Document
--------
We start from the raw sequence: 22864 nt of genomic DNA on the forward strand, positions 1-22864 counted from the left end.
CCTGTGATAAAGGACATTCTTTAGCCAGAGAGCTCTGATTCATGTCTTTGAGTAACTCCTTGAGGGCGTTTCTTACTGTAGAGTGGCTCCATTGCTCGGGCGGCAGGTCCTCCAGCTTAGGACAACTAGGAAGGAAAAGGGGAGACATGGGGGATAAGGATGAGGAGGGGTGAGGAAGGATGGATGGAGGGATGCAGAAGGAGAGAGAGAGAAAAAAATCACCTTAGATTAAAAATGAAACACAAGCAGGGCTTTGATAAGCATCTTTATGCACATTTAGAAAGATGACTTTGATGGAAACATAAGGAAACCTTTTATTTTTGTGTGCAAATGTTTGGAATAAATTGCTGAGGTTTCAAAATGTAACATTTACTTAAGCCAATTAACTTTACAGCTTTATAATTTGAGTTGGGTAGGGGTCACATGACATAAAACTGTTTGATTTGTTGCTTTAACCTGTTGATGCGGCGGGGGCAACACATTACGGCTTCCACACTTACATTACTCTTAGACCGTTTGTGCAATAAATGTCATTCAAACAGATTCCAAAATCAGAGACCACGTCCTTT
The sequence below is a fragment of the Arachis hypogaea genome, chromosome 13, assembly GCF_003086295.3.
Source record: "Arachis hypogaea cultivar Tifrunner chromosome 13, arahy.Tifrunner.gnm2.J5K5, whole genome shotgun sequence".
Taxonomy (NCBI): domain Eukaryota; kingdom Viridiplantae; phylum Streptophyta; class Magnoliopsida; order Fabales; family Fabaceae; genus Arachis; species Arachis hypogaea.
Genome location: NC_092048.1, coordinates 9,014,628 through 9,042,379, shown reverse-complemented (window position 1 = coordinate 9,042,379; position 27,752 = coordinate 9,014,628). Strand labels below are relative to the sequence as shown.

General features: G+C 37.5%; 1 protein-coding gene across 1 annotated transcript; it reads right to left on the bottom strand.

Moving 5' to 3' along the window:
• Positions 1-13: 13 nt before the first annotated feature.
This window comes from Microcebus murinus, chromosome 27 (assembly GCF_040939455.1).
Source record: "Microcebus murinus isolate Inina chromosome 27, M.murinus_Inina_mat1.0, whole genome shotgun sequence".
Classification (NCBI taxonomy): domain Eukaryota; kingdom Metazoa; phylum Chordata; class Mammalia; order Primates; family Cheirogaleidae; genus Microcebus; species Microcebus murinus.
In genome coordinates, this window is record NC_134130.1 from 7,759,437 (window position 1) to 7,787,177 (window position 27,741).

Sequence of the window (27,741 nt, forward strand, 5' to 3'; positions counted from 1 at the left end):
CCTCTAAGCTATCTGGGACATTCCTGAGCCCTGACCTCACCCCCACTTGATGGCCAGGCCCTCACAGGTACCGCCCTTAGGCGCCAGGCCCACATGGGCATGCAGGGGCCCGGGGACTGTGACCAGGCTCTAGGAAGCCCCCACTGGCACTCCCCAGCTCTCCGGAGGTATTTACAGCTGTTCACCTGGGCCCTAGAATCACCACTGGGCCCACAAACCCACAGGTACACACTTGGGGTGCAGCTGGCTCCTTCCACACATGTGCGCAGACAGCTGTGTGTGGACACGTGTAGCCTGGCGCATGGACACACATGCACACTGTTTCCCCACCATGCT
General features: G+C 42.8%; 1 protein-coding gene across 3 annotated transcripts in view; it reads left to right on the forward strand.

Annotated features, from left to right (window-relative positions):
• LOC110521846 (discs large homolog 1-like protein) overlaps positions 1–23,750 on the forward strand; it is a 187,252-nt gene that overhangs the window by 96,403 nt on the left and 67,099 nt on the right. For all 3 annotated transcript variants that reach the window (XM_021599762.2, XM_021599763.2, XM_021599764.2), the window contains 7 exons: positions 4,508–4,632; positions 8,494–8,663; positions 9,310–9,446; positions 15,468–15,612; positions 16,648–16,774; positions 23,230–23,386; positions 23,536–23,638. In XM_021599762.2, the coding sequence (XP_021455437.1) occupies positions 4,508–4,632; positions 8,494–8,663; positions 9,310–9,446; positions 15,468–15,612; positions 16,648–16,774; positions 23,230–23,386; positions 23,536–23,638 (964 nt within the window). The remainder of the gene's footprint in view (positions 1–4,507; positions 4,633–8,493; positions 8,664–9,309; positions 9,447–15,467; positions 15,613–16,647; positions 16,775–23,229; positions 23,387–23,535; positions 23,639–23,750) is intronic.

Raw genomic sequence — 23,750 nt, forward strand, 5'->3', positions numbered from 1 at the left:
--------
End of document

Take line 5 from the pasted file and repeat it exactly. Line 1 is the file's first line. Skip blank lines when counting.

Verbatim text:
Taxonomy (NCBI): domain Eukaryota; kingdom Viridiplantae; phylum Streptophyta; class Magnoliopsida; order Fabales; family Fabaceae; genus Arachis; species Arachis hypogaea.